What’s the medicine for the deadly disease of legalism?  It’s for sure not antinomianism.  What then?  The person and work of Christ.  The gospel.  Grace!

For more information, you’ll for sure want to read Ferguson’s chapters on legalism in his excellent book, The Whole Christ.

Shane Lems
Covenant Presbyterian Church (OPC)
Hammond, WI

Addicted to Law (or Loving Legalism)

 Read this amazing piece by Walter Marshall (in The Gospel Mystery of Sanctification).

“We are naturally so prone to ground our salvation on our own works, that if we cannot make them procuring conditions and causes of our salvation by Christ, yet we shall endeavor at least to make them necessary preparatives, to fit us for receiving Christ and his salvation by faith” (p. 52).

In other words, we are so prone to legalism and salvation by law-keeping that we’ll convince ourselves that though we’re not saved by our works, they do prepare us for salvation.  After all (we sinfully reason), we can’t come to Jesus as messed-up, filthy, naked sinners who cheat, lie, lust, and hate.  Marshall stomps this legalism out as an attack on the gospel.

“[This] error is pernicious to the practice of holiness, and to our whole salvation.  …While we endeavor to prepare our way to Christ by holy qualifications, we do rather fill it with stumbling blocks, and deep pits, by which our souls are hindered from ever attaining to the salvation by Christ (ibid).”

He goes on to clarify this.

“Christ would have the vilest sinners come to him for salvation immediately, without delaying the time to prepare themselves for him. … Christ would have us to believe on him that justifies the ungodly; and therefore he does not require us to be godly before we believe.  He came as a Physician for the sick, and does not expect that they should recover their health, in the least degree, before they come to him (Matt 9:12).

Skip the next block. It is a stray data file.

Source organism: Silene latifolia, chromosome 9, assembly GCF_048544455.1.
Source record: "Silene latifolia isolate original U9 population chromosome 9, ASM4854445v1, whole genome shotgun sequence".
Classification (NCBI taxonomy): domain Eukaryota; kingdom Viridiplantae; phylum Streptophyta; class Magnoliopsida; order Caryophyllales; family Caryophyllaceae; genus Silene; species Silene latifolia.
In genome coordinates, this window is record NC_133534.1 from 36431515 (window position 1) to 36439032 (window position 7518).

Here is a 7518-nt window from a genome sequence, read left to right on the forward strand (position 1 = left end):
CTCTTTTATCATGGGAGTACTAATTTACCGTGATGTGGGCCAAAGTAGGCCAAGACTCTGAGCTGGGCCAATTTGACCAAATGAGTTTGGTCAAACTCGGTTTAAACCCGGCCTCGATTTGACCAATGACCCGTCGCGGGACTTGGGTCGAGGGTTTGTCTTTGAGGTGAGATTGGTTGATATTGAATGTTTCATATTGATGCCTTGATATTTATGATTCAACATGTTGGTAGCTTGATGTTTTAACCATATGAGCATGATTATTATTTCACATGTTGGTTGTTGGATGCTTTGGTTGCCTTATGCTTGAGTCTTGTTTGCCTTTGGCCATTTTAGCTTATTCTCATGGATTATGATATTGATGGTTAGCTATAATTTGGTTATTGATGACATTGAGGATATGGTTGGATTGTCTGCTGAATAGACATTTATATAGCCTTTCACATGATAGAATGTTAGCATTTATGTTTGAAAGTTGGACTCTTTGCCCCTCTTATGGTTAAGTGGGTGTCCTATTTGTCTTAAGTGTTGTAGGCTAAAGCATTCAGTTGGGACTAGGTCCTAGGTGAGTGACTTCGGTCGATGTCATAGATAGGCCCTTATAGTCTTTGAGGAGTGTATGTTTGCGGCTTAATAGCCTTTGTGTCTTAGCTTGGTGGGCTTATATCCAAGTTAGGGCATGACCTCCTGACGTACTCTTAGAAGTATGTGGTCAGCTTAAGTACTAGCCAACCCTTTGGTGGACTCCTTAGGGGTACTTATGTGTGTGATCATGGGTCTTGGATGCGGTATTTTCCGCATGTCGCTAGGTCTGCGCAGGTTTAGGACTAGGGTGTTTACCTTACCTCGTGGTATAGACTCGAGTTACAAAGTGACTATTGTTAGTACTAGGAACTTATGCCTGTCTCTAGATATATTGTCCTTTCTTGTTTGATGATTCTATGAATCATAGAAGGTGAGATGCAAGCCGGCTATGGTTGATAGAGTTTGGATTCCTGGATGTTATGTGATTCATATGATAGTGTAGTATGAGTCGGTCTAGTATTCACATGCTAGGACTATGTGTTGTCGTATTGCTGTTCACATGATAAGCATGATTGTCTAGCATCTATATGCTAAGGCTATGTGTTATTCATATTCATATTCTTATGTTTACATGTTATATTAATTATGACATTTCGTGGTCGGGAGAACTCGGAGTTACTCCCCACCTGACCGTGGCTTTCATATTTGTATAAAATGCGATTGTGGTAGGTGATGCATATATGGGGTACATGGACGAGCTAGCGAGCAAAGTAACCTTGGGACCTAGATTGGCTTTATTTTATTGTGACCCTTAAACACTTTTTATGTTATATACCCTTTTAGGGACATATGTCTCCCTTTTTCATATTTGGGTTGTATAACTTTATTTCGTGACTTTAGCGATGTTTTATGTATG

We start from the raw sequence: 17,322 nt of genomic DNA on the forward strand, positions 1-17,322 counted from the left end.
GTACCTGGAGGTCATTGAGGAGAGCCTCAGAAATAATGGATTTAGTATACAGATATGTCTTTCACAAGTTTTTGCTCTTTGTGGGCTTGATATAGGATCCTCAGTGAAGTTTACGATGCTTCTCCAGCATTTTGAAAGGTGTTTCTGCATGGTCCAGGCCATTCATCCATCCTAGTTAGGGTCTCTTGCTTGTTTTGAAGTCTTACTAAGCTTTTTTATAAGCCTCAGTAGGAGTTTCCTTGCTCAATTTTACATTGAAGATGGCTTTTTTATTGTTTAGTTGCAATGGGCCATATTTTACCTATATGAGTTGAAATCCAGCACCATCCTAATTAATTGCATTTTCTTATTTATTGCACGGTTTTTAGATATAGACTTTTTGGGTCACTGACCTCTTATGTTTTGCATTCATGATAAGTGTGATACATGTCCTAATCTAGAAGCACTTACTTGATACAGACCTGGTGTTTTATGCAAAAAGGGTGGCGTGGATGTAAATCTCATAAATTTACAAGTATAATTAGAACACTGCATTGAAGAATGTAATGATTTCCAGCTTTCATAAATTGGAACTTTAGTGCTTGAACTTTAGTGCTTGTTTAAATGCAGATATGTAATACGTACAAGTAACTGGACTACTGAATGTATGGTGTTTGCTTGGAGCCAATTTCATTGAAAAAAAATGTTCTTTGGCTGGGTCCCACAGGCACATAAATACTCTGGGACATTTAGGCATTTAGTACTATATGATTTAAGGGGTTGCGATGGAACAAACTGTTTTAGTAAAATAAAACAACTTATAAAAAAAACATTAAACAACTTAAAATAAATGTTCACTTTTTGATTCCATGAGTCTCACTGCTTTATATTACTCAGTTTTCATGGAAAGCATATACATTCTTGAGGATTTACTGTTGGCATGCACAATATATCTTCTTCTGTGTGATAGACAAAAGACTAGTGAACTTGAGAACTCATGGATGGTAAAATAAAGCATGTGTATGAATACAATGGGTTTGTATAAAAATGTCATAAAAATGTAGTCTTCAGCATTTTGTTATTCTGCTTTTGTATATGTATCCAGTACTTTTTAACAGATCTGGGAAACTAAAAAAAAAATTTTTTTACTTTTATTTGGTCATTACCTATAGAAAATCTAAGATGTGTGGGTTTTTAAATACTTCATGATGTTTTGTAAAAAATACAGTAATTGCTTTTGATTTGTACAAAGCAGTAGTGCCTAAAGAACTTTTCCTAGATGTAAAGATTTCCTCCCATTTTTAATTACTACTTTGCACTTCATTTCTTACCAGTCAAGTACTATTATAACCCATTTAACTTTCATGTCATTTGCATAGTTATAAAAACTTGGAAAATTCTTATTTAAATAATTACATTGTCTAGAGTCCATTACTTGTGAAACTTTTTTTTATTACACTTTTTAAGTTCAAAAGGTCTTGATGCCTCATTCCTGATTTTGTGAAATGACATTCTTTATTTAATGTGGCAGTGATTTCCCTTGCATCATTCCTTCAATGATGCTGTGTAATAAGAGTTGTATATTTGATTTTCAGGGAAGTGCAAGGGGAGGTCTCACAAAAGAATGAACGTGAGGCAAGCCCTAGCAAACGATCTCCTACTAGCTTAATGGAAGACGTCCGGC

This is the beauty of the gospel.

“The vilest sinners are fitly prepared and qualified for this design; which is, to show forth the exceeding riches of grace, pardoning our sins, and saving us freely (Eph 2.5, 7).  …He loved us in our most loathsome sinful pollution, so as to die for us; and much more will he love us in it, so as to receive us when we come to him for the purchased salvation. …It is no affront to Christ…to come to [him] while we are polluted sinners; but rather it is an affronting and contemning the saving grace, merit, and fulness of Christ if we endeavor to make ourselves righteous and holy before we receive Christ himself.”

This book, The Gospel Mystery of Sanctification, is one of the best discussions of justification and sanctification that I’ve read (right up there with Ed Fisher’s Marrow).  It is a tough read, which unfortunately means fewer people will get through it.  I promise you, however, that if you take your time and work through Marshall’s book, you’ll get a deeper undersanding of the gospel and free grace of Christ. 

shane lems

sunnyside wa